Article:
From the President: Know hope
These are the rare days when I question the wisdom of my career choice. Instead of a family doctor, would I have been better off as a lawyer? More content as a farmer? Happier as a rock star? And then, at the end of that long day, the clang of the mobile ruptures my reflective moment. Yet, one more intrusion.
The caller begins, “He’s having a lot of pain. What can we do about his pain?” She makes no apology for the late night call. She offers no reason for phoning me rather than the doctor on duty for the night. She does Some days drag me down. Patients expect too much. Team members make more, not less, work for me. Students and trainees disrupt the usual work flow. The health care system and its bureaucracy frustrate at every turn. Jumping from one task to another; interrupted each step of the way. There is too much to do, too little time to do it, too few resources to get it done.
not even identify herself or who “he” is. She assumes I know.
She assumes I know that his newly diagnosed lung cancer with bone metastases has him in distress. She assumes that I know that he has always been the one to reassure her through her frequent moments of anxiety, and that now he is the one that needs reassurance. She assumes that I know his pain magnifies her psychic suffering. She assumes that I know – and she’s right. I do know.
I know that I have no magic answers. I can only patiently answer each of her questions. I can only try to explain the symptoms, to make sense of the suffering. I can only suggest adjustments to the pain and anxiety regimen. I can only offer hope that we can get the pain under control and that something better lies ahead.
Fifteen minutes later, she says good bye and hangs up. No “thank you for your help.” No, “I’m grateful we have you as our family doctor.” Yet, I know. I know I have eased her suffering, and his. I know I have given them enough hope to manage one more night. I know because I know them.
Then, I consider the future of family doctoring. I wonder whether tomorrow’s family doctors will value and preserve the tradition of the personal physician. The person who knows – us. I hope they can know the satisfaction, and the therapeutic power, of that special relationship.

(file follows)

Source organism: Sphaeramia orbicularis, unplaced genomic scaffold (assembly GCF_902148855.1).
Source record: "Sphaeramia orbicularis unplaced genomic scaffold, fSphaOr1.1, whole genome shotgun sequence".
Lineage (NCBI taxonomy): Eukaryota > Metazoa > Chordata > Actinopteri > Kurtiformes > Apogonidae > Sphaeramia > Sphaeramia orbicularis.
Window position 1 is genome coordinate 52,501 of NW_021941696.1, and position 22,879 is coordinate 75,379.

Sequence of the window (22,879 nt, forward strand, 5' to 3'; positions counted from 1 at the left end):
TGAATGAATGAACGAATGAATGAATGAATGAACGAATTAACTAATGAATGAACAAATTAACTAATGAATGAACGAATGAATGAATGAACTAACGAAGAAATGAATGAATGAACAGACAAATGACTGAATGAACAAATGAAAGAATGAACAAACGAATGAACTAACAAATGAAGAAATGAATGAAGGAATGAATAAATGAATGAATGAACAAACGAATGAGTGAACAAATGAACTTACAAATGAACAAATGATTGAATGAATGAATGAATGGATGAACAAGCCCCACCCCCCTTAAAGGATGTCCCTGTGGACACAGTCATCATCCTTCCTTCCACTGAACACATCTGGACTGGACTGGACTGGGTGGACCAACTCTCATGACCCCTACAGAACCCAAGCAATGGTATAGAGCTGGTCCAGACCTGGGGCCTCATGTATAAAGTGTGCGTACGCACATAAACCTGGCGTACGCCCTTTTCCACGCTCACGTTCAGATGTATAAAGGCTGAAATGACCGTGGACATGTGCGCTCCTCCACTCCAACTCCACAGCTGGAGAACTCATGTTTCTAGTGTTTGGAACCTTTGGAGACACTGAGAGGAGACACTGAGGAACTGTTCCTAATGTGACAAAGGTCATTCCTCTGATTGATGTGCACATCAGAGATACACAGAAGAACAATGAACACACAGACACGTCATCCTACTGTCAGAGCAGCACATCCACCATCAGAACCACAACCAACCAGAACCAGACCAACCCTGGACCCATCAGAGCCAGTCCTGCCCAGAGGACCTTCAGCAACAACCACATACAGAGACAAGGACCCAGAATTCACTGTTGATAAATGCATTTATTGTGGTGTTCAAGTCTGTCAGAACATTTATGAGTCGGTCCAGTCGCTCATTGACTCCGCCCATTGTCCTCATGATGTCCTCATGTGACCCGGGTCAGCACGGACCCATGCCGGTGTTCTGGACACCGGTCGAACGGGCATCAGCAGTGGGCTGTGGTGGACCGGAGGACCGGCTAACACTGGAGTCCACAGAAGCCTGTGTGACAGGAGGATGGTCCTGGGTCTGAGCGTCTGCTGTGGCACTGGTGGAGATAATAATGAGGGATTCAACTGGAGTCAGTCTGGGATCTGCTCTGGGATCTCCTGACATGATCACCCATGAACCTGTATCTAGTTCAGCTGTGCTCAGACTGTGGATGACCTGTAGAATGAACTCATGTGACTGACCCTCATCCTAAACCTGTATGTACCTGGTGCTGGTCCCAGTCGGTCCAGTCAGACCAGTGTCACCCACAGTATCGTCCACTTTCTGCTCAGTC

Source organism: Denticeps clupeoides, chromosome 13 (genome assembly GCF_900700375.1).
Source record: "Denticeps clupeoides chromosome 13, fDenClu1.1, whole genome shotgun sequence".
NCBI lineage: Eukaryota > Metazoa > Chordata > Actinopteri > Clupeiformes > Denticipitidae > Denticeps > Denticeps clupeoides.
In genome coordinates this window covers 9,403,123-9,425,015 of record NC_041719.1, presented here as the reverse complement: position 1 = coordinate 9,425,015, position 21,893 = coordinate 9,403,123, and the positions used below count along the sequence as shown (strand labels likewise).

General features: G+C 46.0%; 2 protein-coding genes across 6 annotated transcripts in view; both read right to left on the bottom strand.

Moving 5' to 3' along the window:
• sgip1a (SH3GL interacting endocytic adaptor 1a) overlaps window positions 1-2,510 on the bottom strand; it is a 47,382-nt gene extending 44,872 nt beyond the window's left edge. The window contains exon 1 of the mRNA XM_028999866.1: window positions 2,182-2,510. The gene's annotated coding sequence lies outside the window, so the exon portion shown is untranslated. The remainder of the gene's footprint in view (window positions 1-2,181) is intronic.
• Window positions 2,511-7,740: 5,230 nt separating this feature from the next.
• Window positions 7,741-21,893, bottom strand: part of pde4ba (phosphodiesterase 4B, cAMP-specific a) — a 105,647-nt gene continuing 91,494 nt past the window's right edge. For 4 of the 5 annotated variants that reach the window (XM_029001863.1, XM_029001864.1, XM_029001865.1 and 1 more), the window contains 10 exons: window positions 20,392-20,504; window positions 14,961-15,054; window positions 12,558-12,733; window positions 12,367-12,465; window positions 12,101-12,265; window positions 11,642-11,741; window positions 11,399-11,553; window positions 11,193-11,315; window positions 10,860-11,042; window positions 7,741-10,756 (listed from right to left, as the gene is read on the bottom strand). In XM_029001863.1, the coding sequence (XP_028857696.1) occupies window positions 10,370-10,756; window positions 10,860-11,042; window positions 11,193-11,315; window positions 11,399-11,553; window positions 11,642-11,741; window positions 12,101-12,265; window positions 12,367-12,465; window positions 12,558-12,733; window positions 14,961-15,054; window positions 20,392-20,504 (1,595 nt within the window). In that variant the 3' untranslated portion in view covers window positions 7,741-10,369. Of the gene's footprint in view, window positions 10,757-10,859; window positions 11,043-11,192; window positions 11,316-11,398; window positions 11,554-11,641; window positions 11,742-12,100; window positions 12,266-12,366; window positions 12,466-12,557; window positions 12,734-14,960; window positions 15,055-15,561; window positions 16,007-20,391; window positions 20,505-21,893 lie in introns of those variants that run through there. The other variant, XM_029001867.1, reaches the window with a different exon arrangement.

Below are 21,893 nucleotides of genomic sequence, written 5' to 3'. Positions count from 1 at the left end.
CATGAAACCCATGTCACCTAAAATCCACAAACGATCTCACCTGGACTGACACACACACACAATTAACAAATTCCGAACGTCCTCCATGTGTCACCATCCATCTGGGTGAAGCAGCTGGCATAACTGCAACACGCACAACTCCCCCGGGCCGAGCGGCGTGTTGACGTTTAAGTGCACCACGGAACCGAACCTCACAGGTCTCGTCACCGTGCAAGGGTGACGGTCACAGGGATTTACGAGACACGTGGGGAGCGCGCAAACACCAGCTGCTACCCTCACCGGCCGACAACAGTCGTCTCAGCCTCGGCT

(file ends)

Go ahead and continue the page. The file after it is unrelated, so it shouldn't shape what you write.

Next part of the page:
Recently, I had the chance to put my hope to the test. I was asked to speak at the 59th General Assembly of the International Federation of Medical Student Associations (IFMSA) in Montreal. More than 700 student leaders from 95 nations attended. IFMSA represents 1.2 million medical students, with about 11,000 students actively involved in leadership, local projects, and student exchanges between countries.
They kept me busy, with six presentations in 48 hours. They kept themselves even busier, with education and committee sessions during the day, intensely debated policy discussions in the evening, and social festivities until late into the night.
They asked tough questions, challenging me about the future, pay, prestige, and science of family medicine. Their questions reflected that they have a lot to learn and some things to unlearn. Their comments also suggested that they perceived a great deal. They sensed the misdirected priorities that can drive medical schools and health care systems. They shared the belief that health care was an important way to make the world a better place. They voiced the hope that they could make a difference.
One final thing I should mention. IFMSA first came to us, asking to learn more about family medicine and to seek our help developing exchanges in family medicine. They want to know more – about us.
Through our Working Party on Education, WONCA will partner with IFMSA to establish medical student exchanges in family medicine and primary care around the world. IFMSA has considerable experience and success with such exchanges, including the development of a formal curriculum for gynecology exchanges they developed with FIGO (International Federation of Obstetricians and Gynecologists).
I would urge you to reach out to medical students. Be a mentor, serve as a supervisor for an exchange student, and share your wisdom and passion. You can help shape the number and nature of tomorrow’s family doctors. While you can do much for them, they will do much for you. They will remind you once again that you can know hope.
Professor Richard Roberts